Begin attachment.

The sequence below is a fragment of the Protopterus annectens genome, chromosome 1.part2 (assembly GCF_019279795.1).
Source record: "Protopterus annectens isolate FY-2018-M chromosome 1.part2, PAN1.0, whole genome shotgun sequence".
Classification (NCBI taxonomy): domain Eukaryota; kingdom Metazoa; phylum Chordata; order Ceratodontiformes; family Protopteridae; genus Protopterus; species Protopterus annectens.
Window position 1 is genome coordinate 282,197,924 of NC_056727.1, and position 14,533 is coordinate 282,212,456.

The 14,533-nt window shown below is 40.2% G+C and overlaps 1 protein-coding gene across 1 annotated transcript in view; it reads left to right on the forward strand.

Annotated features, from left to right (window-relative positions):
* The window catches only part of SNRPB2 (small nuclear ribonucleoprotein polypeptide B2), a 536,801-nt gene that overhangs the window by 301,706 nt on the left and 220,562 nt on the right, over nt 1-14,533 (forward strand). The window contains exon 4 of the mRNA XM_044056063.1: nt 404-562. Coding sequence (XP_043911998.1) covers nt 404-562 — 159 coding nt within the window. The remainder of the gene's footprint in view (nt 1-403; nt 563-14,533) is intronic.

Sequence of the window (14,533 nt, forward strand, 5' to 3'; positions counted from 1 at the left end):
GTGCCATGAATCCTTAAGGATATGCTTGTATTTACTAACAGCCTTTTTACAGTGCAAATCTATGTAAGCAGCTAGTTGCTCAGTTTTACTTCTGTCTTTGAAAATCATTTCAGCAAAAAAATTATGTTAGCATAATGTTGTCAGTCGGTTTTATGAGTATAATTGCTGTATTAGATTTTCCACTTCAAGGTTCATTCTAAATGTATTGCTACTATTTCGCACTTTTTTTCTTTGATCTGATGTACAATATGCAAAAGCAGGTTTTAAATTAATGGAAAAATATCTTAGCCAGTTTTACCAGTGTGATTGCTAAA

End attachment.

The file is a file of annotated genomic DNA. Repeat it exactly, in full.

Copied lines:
The sequence below is a fragment of the Protopterus annectens genome, chromosome 1.part2 (assembly GCF_019279795.1).
Source record: "Protopterus annectens isolate FY-2018-M chromosome 1.part2, PAN1.0, whole genome shotgun sequence".
Classification (NCBI taxonomy): domain Eukaryota; kingdom Metazoa; phylum Chordata; order Ceratodontiformes; family Protopteridae; genus Protopterus; species Protopterus annectens.
Window position 1 is genome coordinate 282,197,924 of NC_056727.1, and position 14,533 is coordinate 282,212,456.

The 14,533-nt window shown below is 40.2% G+C and overlaps 1 protein-coding gene across 1 annotated transcript in view; it reads left to right on the forward strand.

Annotated features, from left to right (window-relative positions):
* The window catches only part of SNRPB2 (small nuclear ribonucleoprotein polypeptide B2), a 536,801-nt gene that overhangs the window by 301,706 nt on the left and 220,562 nt on the right, over nt 1-14,533 (forward strand). The window contains exon 4 of the mRNA XM_044056063.1: nt 404-562. Coding sequence (XP_043911998.1) covers nt 404-562 — 159 coding nt within the window. The remainder of the gene's footprint in view (nt 1-403; nt 563-14,533) is intronic.

Sequence of the window (14,533 nt, forward strand, 5' to 3'; positions counted from 1 at the left end):
GTGCCATGAATCCTTAAGGATATGCTTGTATTTACTAACAGCCTTTTTACAGTGCAAATCTATGTAAGCAGCTAGTTGCTCAGTTTTACTTCTGTCTTTGAAAATCATTTCAGCAAAAAAATTATGTTAGCATAATGTTGTCAGTCGGTTTTATGAGTATAATTGCTGTATTAGATTTTCCACTTCAAGGTTCATTCTAAATGTATTGCTACTATTTCGCACTTTTTTTCTTTGATCTGATGTACAATATGCAAAAGCAGGTTTTAAATTAATGGAAAAATATCTTAGCCAGTTTTACCAGTGTGATTGCTAAA